Havoc for foreigners after DoH ‘mistake’
The National Department of Health (NDoH) has distanced itself from an unconstitutional directive it issued to provincial heads of department nearly two months ago instructing that all non-South African citizens pay in full for all health services.
Last week it emerged that the Gauteng Department of Health (GDoH) issued a circular, backed by the NDoH, that instructed the reclassification of all non-South African citizens to “full paying patients”.
But when Health-e News contacted Dr Anban Pillay, deputy director general for National Health Insurance at the NDoH, he said senior officials including Minister of Health Dr Aaron Motsoaledi first caught wind of this communication (dated January 15 2019) last weekend.
Pillay said that the error has been traced to NDoH official Ursula le Roux, director of revenue management, who is responsible for sending out communication to provinces regarding the uniform patient fee schedule on an annual basis.
Thought it was a ‘good idea’
According to Pillay, Le Roux issued the communique “without the authority” necessary for such a substantial change for health policy and “misunderstood talks between government departments”. She then created the document because “she thought it was a good thing to do” but “it was her own interpretation and does not reflect any official version”.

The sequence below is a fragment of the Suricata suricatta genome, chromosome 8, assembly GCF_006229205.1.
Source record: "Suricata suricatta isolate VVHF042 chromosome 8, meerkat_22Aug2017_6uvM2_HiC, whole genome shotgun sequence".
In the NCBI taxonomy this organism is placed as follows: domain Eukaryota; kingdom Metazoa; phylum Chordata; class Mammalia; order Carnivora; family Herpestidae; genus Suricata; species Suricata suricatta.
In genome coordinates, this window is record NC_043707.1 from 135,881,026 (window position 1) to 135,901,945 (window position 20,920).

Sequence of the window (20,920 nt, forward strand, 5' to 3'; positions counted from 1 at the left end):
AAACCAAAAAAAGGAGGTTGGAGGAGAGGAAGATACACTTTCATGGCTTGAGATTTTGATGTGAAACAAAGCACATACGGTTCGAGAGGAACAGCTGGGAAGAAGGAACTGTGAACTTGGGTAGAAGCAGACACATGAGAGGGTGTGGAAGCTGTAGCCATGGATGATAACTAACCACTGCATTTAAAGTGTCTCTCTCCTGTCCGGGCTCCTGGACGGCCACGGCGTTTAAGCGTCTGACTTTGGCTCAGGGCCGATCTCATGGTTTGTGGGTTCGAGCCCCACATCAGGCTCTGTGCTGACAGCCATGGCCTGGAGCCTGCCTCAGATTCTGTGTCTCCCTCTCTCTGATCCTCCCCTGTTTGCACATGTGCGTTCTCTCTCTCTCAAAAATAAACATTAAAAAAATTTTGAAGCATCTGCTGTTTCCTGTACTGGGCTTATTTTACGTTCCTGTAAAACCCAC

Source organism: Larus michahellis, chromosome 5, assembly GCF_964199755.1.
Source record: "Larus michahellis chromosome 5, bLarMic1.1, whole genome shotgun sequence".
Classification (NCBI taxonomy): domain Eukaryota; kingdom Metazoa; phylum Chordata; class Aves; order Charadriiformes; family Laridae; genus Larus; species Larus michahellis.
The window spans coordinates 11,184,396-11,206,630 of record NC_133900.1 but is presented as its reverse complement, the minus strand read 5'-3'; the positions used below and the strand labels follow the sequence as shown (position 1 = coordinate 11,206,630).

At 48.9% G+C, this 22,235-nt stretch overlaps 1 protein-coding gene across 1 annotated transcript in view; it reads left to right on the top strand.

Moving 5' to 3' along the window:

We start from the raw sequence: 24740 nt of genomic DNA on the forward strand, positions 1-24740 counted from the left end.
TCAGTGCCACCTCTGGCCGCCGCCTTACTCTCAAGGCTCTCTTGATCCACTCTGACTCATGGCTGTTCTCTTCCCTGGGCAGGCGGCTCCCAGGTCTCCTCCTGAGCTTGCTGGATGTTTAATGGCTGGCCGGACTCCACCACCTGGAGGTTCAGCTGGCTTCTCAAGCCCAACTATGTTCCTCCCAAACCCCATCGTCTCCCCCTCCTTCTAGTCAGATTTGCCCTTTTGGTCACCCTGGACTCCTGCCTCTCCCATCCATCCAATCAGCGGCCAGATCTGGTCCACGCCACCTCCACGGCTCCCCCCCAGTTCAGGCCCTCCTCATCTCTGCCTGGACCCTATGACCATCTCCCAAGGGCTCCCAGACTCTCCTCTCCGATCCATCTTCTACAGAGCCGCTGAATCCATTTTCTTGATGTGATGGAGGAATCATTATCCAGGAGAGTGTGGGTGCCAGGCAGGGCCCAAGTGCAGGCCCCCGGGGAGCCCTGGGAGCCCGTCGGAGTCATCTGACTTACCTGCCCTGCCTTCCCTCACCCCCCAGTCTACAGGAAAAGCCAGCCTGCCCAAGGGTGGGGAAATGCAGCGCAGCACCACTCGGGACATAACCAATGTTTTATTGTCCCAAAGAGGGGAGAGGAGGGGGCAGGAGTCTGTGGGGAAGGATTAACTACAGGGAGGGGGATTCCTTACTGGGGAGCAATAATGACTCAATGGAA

The GDoH directive (dated February 20 2019) instructed that non-citizens must now “pay for all healthcare services including emergency treatment, confinement (maternity) and basic health services etc… The cost of services rendered must be paid up front”.
“This circular is hugely worrying because it is in contravention of both the Constitution and the National Health Act and even in contravention of the GDoH’s own existing policy,” said Professor Jo Vearey from the African Centre for Migration and Society at Wits.
Policy a threat to HIV success
She said one of the most concerning aspects included in the circular was the reference to “basic services” which includes the provision of HIV and tuberculosis (TB) treatment.
“If access to HIV and TB care is explicitly being removed it would constitute a public health disaster and goes beyond simply the right to health – which remains paramount – but has serious implications for controlling HIV across the whole region,” she said.
A Lancet Commission report published in December notes the need to prioritise migrant health in any discussion relating to universal health coverage.
It noted that extensive research has shown that migrants do not constitute a significant burden on health resources and that denying these groups access to health services undermines population-wide health.
‘Care for those who cared for us pre-1990’
Professor Steve Tollman, from Wits, who served as one of the 20 commissioners for the Lancet report noted: “Clearly, we want to take care of our citizens but clearly, we want to take care of others who cared for us pre-1990s. Resources are finite but the answer is simply not to reject those who are not ‘us’. Universal health coverage does not mean, ‘but not is you’re not one of us’.”
Despite being a mistake, many are worried about the implications of this messaging in terms of the treatment experienced by non-citizens in health facilities.
Pillay said Le Roux would be undergoing “a formal process” to “manage” the internal system so that “she doesn’t make this kind of error again”.
Pillay said the GDoH had been given an urgent instruction to retract the previous communication and that no other provincial departments had yet acted on the January document. – Health-e.
An edited version of this story was published by The Star